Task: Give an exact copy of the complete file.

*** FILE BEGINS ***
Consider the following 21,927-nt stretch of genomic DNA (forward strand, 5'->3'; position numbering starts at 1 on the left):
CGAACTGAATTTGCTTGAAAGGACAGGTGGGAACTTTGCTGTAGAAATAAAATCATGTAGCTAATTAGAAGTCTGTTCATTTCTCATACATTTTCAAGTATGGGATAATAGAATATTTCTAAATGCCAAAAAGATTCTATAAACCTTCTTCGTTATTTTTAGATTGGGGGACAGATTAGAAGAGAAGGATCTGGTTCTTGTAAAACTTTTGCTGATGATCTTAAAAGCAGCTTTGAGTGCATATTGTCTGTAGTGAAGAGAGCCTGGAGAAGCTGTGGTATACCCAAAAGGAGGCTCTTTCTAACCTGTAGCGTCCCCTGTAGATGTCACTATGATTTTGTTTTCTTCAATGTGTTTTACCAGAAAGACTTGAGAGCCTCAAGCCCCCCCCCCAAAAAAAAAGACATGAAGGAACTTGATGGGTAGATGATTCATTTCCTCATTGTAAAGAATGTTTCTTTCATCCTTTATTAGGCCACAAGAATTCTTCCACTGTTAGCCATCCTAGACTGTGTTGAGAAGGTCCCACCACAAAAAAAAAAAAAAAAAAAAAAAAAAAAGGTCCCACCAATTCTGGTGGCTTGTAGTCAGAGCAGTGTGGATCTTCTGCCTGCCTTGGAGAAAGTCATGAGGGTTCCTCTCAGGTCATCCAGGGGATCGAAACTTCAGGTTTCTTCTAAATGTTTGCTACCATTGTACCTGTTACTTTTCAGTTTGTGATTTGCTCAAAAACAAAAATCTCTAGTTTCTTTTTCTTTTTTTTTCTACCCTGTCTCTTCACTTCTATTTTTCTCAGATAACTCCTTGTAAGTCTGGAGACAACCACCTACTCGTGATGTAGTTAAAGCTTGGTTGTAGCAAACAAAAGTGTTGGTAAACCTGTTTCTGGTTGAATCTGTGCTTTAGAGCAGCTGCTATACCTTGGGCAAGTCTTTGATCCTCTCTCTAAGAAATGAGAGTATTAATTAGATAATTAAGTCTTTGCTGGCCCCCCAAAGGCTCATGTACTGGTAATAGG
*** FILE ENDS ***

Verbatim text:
Consider the following 21,927-nt stretch of genomic DNA (forward strand, 5'->3'; position numbering starts at 1 on the left):
CGAACTGAATTTGCTTGAAAGGACAGGTGGGAACTTTGCTGTAGAAATAAAATCATGTAGCTAATTAGAAGTCTGTTCATTTCTCATACATTTTCAAGTATGGGATAATAGAATATTTCTAAATGCCAAAAAGATTCTATAAACCTTCTTCGTTATTTTTAGATTGGGGGACAGATTAGAAGAGAAGGATCTGGTTCTTGTAAAACTTTTGCTGATGATCTTAAAAGCAGCTTTGAGTGCATATTGTCTGTAGTGAAGAGAGCCTGGAGAAGCTGTGGTATACCCAAAAGGAGGCTCTTTCTAACCTGTAGCGTCCCCTGTAGATGTCACTATGATTTTGTTTTCTTCAATGTGTTTTACCAGAAAGACTTGAGAGCCTCAAGCCCCCCCCCCAAAAAAAAAGACATGAAGGAACTTGATGGGTAGATGATTCATTTCCTCATTGTAAAGAATGTTTCTTTCATCCTTTATTAGGCCACAAGAATTCTTCCACTGTTAGCCATCCTAGACTGTGTTGAGAAGGTCCCACCACAAAAAAAAAAAAAAAAAAAAAAAAAAAAGGTCCCACCAATTCTGGTGGCTTGTAGTCAGAGCAGTGTGGATCTTCTGCCTGCCTTGGAGAAAGTCATGAGGGTTCCTCTCAGGTCATCCAGGGGATCGAAACTTCAGGTTTCTTCTAAATGTTTGCTACCATTGTACCTGTTACTTTTCAGTTTGTGATTTGCTCAAAAACAAAAATCTCTAGTTTCTTTTTCTTTTTTTTTCTACCCTGTCTCTTCACTTCTATTTTTCTCAGATAACTCCTTGTAAGTCTGGAGACAACCACCTACTCGTGATGTAGTTAAAGCTTGGTTGTAGCAAACAAAAGTGTTGGTAAACCTGTTTCTGGTTGAATCTGTGCTTTAGAGCAGCTGCTATACCTTGGGCAAGTCTTTGATCCTCTCTCTAAGAAATGAGAGTATTAATTAGATAATTAAGTCTTTGCTGGCCCCCCAAAGGCTCATGTACTGGTAATAGG